4. Make effective use of resources and trusted advice. Middle market businesses are known for their resourcefulness. They are inclined to handle many elements of their businesses internally, and transitions are no exception. Nearly every company experiencing a transition in the past 24 months relied on the expertise of internal resources to guide the process. Top management, financial leaders, and c-suite executives are the most commonly consulted experts; these professionals are also considered the most important members of the transition team.

However, middle market companies don’t undergo transitions completely independently. The vast majority (88%) of firms also involve one or more external consultants, such as a lawyer, tax advisor, private equity partner, or corporate or investment banker. Using such resources contributes to feelings of overall preparedness. But the data suggest that middle market companies might not be leveraging these professionals as much as they could or should be. 

About half of the companies undergoing a recent transition said that having access to the right advisors and advice was a significant concern during the process. Without such support, middle market leaders may be left with unanswered questions and the efficiency of the process could suffer. As one executive stated, “We use most of the internal team for legal compliance and due diligence. In hindsight it would be great to get outside due diligence support as we think there would be more best practices that can streamline the process and make it less stressful for our internal senior management.”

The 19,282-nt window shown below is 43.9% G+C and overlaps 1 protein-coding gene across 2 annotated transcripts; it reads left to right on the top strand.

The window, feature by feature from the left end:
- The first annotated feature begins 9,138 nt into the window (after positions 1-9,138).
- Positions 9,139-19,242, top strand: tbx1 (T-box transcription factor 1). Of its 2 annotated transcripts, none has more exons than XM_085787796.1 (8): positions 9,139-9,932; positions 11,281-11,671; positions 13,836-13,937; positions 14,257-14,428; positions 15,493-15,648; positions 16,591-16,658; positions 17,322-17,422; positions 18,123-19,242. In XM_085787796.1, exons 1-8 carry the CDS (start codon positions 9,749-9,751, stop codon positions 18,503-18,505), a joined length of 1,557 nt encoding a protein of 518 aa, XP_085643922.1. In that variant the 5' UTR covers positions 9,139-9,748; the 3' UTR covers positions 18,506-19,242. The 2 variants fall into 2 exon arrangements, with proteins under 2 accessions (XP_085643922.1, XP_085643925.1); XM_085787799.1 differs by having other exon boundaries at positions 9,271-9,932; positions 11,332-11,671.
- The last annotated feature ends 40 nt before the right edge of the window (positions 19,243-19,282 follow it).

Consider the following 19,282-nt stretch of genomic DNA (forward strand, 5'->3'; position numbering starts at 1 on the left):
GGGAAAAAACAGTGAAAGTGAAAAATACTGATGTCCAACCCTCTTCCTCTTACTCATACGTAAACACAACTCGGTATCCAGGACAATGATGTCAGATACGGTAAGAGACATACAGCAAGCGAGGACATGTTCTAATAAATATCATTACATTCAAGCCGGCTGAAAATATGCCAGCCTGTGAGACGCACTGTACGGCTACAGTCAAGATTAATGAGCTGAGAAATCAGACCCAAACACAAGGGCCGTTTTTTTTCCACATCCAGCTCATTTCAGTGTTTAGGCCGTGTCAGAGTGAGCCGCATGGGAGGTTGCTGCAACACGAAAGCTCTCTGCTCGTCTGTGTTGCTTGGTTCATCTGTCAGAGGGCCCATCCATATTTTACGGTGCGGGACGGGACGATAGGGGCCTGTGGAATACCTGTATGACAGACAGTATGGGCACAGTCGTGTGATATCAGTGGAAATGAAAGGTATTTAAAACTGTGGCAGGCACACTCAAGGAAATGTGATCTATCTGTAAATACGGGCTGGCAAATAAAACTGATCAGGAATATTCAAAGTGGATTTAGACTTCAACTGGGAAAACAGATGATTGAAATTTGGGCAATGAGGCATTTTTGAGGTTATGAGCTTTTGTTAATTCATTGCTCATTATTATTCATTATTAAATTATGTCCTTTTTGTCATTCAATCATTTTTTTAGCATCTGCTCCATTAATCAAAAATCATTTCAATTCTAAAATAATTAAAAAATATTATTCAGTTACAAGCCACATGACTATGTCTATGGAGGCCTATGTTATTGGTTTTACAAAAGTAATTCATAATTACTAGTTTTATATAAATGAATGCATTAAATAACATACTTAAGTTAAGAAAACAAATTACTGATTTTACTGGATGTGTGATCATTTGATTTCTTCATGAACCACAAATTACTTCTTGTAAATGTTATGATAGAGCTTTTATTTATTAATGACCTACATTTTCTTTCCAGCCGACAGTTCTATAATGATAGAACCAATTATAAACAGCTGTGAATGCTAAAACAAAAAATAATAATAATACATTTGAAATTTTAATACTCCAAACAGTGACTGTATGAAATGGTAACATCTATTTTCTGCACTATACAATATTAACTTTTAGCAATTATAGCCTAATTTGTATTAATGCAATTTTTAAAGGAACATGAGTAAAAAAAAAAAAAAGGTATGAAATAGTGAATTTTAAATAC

It's well worth mastering the nuances of business transition success. 

For most middle market businesses, the last transition was a success and the next one will likely have a (mostly) positive outcome as well. However, middle market executives can still expect to experience their fair share of challenges along the way. Learning from past transitions as well as the experiences of other middle market leaders can help companies alleviate some of the issues that can keep a good transition from being a great one. It can ensure that frequent business transitions continue to play an important role in the middle market’s historically outsized contributions to the U.S. economy.  

About the Research 
In March 2022, the National Center for the Middle Market, in partnership with Fifth Third Bank, surveyed a group of 300 middle market executives including executives from 150 companies that underwent a business transition in the past 24 months and 150 executives from companies planning a business transition in the next 24 months. The companies surveyed span all middle market industry segments and more than half of the companies are family-owned businesses. The survey sought to understand how middle market companies prepare for and executed business transitions and how the middle market business transition landscape has evolved over the past two years. 

About Fifth Third Bank
Fifth Third Bank, National Association, established in 1858, is a diversified financial services company headquartered in Cincinnati, Ohio. Fifth Third is among the largest money managers in the Midwest. It operates four main businesses: Commercial Banking, Branch Banking, Consumer Lending, and Wealth & Asset Management.